Justice Delayed: Chaitanya Tamhane's Court

image

A Review of Court by Ratik Asokan

“The fact is if we followed the history of every little country in this world—in its dramatic as well as its quiet times—we would have no space left in which to live our own lives or to apply ourselves to our necessary tasks, never mind indulge in occasional pleasures, like swimming. Surely there is something to be said for drawing a circle around our attention and remaining within that circle. But how large should this circle be?”

   —The Embassy Of Cambodia, Zadie Smith  

Court, Chaintaya Tamhane’s debut feature film, is haunted by an absent hero. Billed as a procedural drama, Court is ostensibly about the trial of Narayan Kamble, a Dalit (untouchable) folk-poet wrongfully convicted, released, and then wrongfully reconvicted for abetting a sewage worker’s suicide. In the film’s opening scenes, Tamhane deftly introduces his cast of characters: the folk-poet, Kamble; an accomplished activist-lawyer who will defend the poet; a policeman invested in arresting him; the opposing government attorney; and a tired judge. Tamhane then proceeds to banish his protagonist from the film.

As his case suffers one absurd delay after another, as Mumbai’s self-important Chekhovian bureaucrats argue over arcane Victorian laws, as dubious witnesses disappear and withdraw their statements, Kamble remains largely off-screen—either behind bars or in the jail’s medical center. In fact, early in the film, director Tamhane seems to lose interest in the legal dilemma he has constructed. Fed up with the case’s halting progress, he follows Vinay Vora (Kamble’s lawyer), Sharmila Pawar (the government attorney) and Judge Sadavarte back to their homes, to witness the tender truths and uncertainties of their lives, and Court becomes a collection of domestic narratives. Kamble returns for a brief cameo in the film’s closing section. But he is soon arrested again and consequently shunted off-screen. His screen time in the film’s trailer is comparable to his screen time in the film.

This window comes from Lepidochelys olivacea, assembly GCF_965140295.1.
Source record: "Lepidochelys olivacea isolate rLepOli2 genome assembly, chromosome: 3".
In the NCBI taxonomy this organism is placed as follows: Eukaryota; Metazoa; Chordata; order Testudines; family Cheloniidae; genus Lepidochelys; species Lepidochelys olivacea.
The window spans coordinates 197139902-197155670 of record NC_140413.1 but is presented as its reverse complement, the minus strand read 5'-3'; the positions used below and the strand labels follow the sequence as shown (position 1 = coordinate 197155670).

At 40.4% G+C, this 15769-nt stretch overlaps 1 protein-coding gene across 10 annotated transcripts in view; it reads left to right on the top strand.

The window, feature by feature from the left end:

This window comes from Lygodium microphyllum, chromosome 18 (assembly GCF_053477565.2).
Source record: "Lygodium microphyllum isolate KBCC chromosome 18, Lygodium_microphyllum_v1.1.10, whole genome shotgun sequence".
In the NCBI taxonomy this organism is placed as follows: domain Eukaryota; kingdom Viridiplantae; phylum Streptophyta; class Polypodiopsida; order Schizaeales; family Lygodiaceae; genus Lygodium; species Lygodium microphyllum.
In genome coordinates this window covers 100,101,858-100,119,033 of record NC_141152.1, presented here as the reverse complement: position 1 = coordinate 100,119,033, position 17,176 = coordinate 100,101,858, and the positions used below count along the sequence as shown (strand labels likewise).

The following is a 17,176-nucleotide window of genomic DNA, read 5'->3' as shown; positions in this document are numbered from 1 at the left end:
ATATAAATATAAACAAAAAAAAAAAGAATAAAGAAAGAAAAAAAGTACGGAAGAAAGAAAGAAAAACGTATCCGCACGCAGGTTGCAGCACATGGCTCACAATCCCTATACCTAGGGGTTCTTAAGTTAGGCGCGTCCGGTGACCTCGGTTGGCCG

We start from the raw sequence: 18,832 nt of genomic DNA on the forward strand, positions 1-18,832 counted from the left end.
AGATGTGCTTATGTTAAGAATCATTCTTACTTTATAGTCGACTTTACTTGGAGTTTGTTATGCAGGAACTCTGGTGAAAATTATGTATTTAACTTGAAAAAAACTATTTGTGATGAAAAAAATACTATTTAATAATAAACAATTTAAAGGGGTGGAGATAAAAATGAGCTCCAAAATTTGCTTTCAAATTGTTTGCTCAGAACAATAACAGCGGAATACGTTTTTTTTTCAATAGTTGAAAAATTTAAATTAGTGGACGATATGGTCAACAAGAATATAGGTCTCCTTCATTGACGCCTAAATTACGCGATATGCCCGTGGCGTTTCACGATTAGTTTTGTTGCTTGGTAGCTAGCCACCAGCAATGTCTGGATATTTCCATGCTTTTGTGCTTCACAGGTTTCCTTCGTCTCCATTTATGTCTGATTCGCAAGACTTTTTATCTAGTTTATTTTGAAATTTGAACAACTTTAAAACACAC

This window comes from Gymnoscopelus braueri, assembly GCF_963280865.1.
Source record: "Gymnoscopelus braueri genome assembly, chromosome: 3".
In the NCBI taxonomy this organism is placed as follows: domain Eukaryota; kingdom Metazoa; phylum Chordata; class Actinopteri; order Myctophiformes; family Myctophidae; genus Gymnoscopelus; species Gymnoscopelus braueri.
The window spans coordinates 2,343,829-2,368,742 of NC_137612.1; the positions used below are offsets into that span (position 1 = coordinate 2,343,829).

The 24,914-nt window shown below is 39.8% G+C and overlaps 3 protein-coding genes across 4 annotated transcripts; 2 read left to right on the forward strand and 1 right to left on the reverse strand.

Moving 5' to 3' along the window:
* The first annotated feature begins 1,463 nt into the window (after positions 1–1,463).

So why is Court’s marginalized protagonist given so little screen time?

On one level, Tamhane is simply playing against viewer expectations. Here is a courtroom tragedy that is really a courtroom comedy, a political film that is more domestic than political, a grand drama that is dismantled in gentle bathos. But this subversion is only half the story. Tamhane seems to be making a deeper political point—one woven into aesthetics of his film.

After Tamhane introduces his characters and establishes his dilemma very early in the film, nothing much happens. Kamble’s trial—beleaguered by scheduling issues and bureaucratic mix-ups—drags on and by the end remains unresolved. In interviews, Tamhane has conveyed his admiration for playwrights like Beckett and Ionesco, and their work certainly informs Court. Instead of cobbling a narrative arc out of legal procedure (i.e., a procedural drama) he has crafted an almost absurdist film that dramatizes the lack of drama, that reveals how bureaucracy prevents progress (on which drama is contingent) from happening. Court is not a thrilling procedural drama “about” bureaucracy. Rather, Court is procedural comedy that recreates—and embodies—the convoluted, monotonous and ultimately defeating experience of bureaucracy.

And these bureaucratic delays, these delays that keep the aging, ailing Kamble in jail, are precisely what prevent him from having any screen time.

Kamble, the marginalized folk-poet and Court’s ostensible hero, is the bureaucracy’s real casualty. For two hours, he is fought over in court, mulled over in private—in short, he is the object of our attention. But we are dealing with an enigma—a political or politicized phantom. We lose him to a tangle of red tape. Bureaucracy—the spanner that prevents courts from operating—doubles as the haze that hides the marginalized.